"So you’ve been here for two hours?!?!" the lady asked. "Give someone else a chance, ya' little tramp!"

Now, she was beginning to test Jane's patience.

"I’ve only been here for two hours because that’s how early you needed to get here to get front row spots," she replied. "And I got here early because I want to see them."

"Wowwwwuh, okayyyy biiiiiiiaaaaatch. I was jus’ askin'! Since you been such a biiiiiaaaaaatch, you can watch CJ. I’m gonna gedda drinkuh."

"I’m sorry, what? I’m not a babysitter. I’m here for a concert."

"Yeah, me tooo! But you were so ruuuuude, you can make it up by keeping him. I have some drinks."

Jane was dumbfounded. Who did this woman think she was, deciding right out of the blue that she could pass her child off to a random stranger in the middle of a crowded concert just to get even more plastered than she already was? As if that was even possible. At that moment, Andy and Joseph had returned with the drinks and conveniently took their spots back. Jane figured that this woman was clearly not worth concerning herself with.

Just then, CJ, apparently wanting to get closer to the stage, managed to climb over the barrier separating it from the audience. But Jane just stood there. This was not her responsibility. Her only concern was to enjoy this show. CJ was his mother's concern and, obviously, once she saw the child jump the barrier, she would go after him herself.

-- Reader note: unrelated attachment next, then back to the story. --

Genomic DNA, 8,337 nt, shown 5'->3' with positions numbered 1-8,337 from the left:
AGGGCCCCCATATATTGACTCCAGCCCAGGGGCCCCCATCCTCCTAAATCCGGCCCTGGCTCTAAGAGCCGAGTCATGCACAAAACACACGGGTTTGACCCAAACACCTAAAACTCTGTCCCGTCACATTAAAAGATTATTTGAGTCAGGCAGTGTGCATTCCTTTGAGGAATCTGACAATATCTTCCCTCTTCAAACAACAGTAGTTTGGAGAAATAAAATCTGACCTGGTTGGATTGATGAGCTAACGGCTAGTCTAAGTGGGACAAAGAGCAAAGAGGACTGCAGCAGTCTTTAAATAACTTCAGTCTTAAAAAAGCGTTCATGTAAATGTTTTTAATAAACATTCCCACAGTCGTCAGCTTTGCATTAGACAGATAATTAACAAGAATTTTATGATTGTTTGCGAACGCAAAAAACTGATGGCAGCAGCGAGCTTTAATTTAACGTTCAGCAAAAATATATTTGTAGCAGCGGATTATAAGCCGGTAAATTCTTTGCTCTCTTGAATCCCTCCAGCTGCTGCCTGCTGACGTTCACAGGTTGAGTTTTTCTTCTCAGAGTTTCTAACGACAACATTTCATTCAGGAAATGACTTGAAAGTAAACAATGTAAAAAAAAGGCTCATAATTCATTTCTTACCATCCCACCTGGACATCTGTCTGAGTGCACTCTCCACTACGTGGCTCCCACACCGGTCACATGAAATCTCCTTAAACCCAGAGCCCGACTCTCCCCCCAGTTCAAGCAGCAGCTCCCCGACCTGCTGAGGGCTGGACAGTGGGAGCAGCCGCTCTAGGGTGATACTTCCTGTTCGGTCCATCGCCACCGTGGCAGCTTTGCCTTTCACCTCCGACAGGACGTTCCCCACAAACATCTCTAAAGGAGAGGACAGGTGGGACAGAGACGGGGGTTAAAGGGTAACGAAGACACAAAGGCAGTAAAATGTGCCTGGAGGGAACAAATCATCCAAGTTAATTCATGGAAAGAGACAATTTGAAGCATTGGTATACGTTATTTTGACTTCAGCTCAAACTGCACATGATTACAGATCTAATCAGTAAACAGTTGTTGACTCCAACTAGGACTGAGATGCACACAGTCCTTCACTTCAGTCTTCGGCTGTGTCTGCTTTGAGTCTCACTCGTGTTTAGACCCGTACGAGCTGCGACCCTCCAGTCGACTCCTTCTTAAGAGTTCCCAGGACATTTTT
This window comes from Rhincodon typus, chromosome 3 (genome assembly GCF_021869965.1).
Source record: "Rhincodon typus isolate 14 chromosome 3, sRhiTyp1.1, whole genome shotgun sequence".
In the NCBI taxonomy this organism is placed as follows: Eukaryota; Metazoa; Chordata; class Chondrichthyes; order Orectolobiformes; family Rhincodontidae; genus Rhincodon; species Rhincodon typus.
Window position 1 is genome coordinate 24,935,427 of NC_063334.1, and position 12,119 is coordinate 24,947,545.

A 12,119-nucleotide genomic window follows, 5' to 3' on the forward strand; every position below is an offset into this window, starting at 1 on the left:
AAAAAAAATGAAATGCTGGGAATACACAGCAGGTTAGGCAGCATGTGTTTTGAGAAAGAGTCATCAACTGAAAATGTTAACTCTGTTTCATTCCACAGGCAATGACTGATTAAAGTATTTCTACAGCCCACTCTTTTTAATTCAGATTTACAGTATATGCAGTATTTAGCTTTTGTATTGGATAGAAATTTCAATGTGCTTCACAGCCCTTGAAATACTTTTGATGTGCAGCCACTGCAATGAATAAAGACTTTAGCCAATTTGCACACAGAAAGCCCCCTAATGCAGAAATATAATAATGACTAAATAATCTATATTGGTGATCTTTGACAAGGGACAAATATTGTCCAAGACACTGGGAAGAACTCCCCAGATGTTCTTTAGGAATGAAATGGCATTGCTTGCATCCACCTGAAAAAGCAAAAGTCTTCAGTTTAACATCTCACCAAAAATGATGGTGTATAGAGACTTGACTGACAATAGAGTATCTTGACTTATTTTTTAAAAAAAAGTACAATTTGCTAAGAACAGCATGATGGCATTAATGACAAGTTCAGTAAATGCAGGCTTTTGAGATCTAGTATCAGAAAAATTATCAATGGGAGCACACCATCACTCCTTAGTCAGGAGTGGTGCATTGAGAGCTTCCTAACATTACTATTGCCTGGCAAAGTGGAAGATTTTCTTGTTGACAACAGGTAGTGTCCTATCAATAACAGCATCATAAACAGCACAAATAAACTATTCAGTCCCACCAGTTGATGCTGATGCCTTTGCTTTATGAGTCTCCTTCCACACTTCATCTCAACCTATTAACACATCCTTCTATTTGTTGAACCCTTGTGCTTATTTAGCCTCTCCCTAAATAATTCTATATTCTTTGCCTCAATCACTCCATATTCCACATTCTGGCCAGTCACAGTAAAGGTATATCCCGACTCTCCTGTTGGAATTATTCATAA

Nope.

Where Did The Boy Go?

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Where Did The Boy Go?

Twenty minutes or so had gone by and the intermission was still ongoing. Jane passed the time by chatting with the couple next to her, who had saved Andy and Joseph's spots. They let her know that they had overheard her little altercation with the Mother Of Year. They had also been awaiting the appearance of Jet Black Pope for the past couple of hours and would have reacted the same way Jane did. They admitted that they were about to intervene before the lady walked away.

Where was the woman now?

Jane glanced over to see that ignoring this woman was not as effective as she had hoped, especially because it was impossible to ignore the sight of her barely able to stand on her own, using Jane's roommate as a personal leaning post.

This was typical of Joseph to do. He was the type of guy who receives plenty of attention from ladies and just went with it, despite being gay, out of courtesy to them. He would rather play along then hurt anyone's feelings. Keeping the increasingly inebriated woman who had just insulted his roommate from falling flat on her face, however, was beginning to push boundaries of acceptable generosity.

The lady was at least sober enough to catch sight of Jane and notice that her son was nowhere near her. He was nowhere to be seen, in fact. She looked right at Jane and asked her where CJ was. Jane answered honestly: she had no idea where this child whom she had no reason to concern herself with was. The lady did not take that news so well.

She blew up at Jane, spouting a rapid fire blast of slurred accusations - Jane lost the kid and Jane is a terrible human being. She threatened to call the police, which got people. Then, she looked at Joseph (still the trooper by letting her hang from him) and explained how she "hired" Jane to look after CJ while she, the mother, looked after her drinks and that it was all her (read: Jane's) fault and not the mother who could barely stand straight without leaning on a stranger.